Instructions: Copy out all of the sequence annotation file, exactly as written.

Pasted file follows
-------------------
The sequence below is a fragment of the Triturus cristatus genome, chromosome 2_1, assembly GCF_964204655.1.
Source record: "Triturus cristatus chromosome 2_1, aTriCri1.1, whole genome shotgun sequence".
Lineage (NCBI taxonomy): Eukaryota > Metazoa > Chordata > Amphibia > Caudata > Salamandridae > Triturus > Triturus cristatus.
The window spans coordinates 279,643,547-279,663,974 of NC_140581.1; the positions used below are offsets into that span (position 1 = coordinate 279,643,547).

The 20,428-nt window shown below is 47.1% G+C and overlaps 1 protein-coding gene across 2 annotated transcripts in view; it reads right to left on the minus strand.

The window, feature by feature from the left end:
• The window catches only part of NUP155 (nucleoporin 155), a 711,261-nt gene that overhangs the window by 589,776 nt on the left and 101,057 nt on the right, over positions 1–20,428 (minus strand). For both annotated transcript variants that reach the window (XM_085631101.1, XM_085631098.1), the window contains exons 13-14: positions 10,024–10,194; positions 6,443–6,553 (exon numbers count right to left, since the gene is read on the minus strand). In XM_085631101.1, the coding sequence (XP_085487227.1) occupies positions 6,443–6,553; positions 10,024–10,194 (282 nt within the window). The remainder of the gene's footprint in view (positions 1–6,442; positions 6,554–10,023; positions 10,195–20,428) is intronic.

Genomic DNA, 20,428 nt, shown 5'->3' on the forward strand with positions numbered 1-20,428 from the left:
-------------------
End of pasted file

The sequence below is a fragment of the Triturus cristatus genome, chromosome 2_1, assembly GCF_964204655.1.
Source record: "Triturus cristatus chromosome 2_1, aTriCri1.1, whole genome shotgun sequence".
Lineage (NCBI taxonomy): Eukaryota > Metazoa > Chordata > Amphibia > Caudata > Salamandridae > Triturus > Triturus cristatus.
The window spans coordinates 279,643,547-279,663,974 of NC_140581.1; the positions used below are offsets into that span (position 1 = coordinate 279,643,547).

The 20,428-nt window shown below is 47.1% G+C and overlaps 1 protein-coding gene across 2 annotated transcripts in view; it reads right to left on the minus strand.

The window, feature by feature from the left end:
• The window catches only part of NUP155 (nucleoporin 155), a 711,261-nt gene that overhangs the window by 589,776 nt on the left and 101,057 nt on the right, over positions 1–20,428 (minus strand). For both annotated transcript variants that reach the window (XM_085631101.1, XM_085631098.1), the window contains exons 13-14: positions 10,024–10,194; positions 6,443–6,553 (exon numbers count right to left, since the gene is read on the minus strand). In XM_085631101.1, the coding sequence (XP_085487227.1) occupies positions 6,443–6,553; positions 10,024–10,194 (282 nt within the window). The remainder of the gene's footprint in view (positions 1–6,442; positions 6,554–10,023; positions 10,195–20,428) is intronic.

Genomic DNA, 20,428 nt, shown 5'->3' on the forward strand with positions numbered 1-20,428 from the left: